Materials and methods
This study was approved by the ethics committee of Changhai Hospital of Shanghai, China. Written informed consent was obtained from the patient prior to the study.
A 33-year-old female patient (height 162 cm, weight 55 kg) suffered a serious injury in the left acetabulum, multiple fractures and a slight injury in the right acetabulum due to a car accident. According to the fracture condition of the patient, the acetabular internal fixators were placed and no longer removed. The acetabular internal fixators used in this patient are designed by the variations of pelvic anatomy and anatomical feature of the acetabulum . They are classified into three groups: bow-teeth nails for connection of two displaced fragments (Fig. 1a, b), anterior column or wall fixator (Fig. 1c), and posterior column or wall fixator (Fig. 1d). There are eleven internal fixators which is numbered 1–11 clockwise (Fig. 1e), including seven bow-teeth nails, one sacroiliac joint three-corner fixator connected by iliac arch and sacral arch, two anterior column or wall fixators composed of anterior column arch, arm branch and square-area top panel, and one posterior column or wall fixator composed of posterior column arch, fossa net and square-area back panel. In order to provide good anatomical reduction and stability, the acetabular internal fixators are mostly placed in the force line and point of acetabular anterior column by the doctor’s experience  (Fig. 1f), for example, fixators 2 and 3 are placed in the anterior of the sacroiliac joint, and the fixators 5 and 7 are placed at the arcuate line (Fig. 1e). The patient was cured after acetabular internal fixation, and the left acetabulum with severe injury achieved integrity reduction.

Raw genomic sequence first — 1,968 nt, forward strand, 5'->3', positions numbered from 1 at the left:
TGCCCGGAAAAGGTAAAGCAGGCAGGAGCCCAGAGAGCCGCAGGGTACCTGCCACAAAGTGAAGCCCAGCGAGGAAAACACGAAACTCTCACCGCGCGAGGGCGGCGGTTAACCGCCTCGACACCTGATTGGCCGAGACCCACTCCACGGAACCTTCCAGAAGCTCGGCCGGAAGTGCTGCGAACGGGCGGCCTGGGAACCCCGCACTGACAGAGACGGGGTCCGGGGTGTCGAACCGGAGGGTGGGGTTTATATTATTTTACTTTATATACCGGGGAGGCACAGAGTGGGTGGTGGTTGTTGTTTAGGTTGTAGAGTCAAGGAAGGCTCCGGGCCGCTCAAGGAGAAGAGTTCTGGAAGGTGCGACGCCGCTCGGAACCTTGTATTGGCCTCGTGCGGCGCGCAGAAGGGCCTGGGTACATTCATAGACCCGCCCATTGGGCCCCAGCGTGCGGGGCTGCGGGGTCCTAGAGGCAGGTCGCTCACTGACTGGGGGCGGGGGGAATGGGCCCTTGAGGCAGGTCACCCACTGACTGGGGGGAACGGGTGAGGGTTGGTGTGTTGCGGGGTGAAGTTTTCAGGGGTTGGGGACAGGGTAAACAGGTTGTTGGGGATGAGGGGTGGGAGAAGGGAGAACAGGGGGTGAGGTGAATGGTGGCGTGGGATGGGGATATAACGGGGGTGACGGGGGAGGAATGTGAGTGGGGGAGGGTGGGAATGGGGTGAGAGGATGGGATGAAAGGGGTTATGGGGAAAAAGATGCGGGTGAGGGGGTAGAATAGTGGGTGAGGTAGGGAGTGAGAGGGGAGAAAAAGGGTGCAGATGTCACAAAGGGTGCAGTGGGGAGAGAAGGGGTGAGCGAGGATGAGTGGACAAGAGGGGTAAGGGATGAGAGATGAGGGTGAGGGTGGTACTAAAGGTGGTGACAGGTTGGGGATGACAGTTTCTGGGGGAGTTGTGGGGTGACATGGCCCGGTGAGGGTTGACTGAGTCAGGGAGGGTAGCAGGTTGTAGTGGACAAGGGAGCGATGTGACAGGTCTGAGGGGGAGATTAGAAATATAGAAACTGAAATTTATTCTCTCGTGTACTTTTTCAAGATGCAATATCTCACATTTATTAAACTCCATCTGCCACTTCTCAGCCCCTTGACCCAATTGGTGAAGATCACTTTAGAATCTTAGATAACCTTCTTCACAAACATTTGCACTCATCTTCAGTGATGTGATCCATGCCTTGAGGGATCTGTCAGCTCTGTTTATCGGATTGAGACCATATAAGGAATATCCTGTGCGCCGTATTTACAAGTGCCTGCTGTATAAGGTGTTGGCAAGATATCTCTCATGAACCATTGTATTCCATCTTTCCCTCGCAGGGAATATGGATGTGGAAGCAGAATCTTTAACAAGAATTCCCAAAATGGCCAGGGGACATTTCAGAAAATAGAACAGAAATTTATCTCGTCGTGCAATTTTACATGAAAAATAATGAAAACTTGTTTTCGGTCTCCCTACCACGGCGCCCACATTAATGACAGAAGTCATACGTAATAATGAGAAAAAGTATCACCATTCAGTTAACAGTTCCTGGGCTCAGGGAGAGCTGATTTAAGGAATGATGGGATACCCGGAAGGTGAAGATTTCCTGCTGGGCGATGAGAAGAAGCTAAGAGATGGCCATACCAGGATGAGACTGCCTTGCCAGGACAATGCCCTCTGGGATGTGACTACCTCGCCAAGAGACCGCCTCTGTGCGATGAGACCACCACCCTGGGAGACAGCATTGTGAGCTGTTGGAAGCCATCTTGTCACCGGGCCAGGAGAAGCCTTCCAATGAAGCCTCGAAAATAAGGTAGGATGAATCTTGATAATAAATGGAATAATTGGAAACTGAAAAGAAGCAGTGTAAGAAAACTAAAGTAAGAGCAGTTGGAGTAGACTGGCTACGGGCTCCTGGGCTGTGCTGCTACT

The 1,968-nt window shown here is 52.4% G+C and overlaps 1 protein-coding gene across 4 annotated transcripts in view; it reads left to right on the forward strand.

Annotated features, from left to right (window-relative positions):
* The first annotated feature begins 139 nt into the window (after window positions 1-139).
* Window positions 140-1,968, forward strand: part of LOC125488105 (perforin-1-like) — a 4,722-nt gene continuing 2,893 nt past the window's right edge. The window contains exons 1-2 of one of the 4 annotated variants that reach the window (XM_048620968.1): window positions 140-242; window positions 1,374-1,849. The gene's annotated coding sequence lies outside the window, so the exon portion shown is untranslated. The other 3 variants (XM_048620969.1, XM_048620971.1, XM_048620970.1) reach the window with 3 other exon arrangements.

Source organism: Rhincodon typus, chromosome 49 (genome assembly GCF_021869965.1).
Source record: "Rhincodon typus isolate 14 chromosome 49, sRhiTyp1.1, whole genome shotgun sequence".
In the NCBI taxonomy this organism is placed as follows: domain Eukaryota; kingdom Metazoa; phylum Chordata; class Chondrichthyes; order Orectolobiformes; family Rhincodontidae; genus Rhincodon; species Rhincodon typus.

Geometric modeling of pelvis and internal fixators
The healed pelvis and acetabular internal fixators models were constructed using computer tomography (CT) data (with 1 mm slice thickness, including 376 images). The CT scanning data were imported into Mimics 14.0 software (Materialise, Belgium) to reconstruct the surface geometry models of the healed pelvis and internal fixators by region growing and mask editing. Semi-automatic segmentation of the CT data was performed to identify the boundary of sacrum, left and right hip bone by contour interpolation. The surface geometry models were exported as point cloud format files. Then these files were imported into Geomagic Studio 12 (Geomagic, USA) for smoothing and surface construction and modification, and converted into solid models, respectively.
Finite element model
The solid models of healed pelvis and internal fixators were meshed using HyperMesh 14.0 (Altair, USA). Due to the same CT images, the spatial position of the bone and the internal fixators is fused automatically. Additionally, the model was processed by Boolean operation, so the mesh of the contact between bone and internal fixators were set in the form of common nodes. The bone consists of cancellous and cortical parts in the finite element model. Solid elements are used for cancellous bone and internal fixators. Shell elements are clad around the solid elements to represent the cortical bone. The thickness of the cortical bone is assumed to be an average value of 1.5 mm . The finite element model consists of 11,807,170 tetra4 solids elements and 1,374,437 tria3 shell elements (Table 1), for an average element size of 0.5 mm. The model is defined as linear elastic, homogeneous and isotropic [14, 15, 25]. The material properties are listed in Table 1 [24, 26].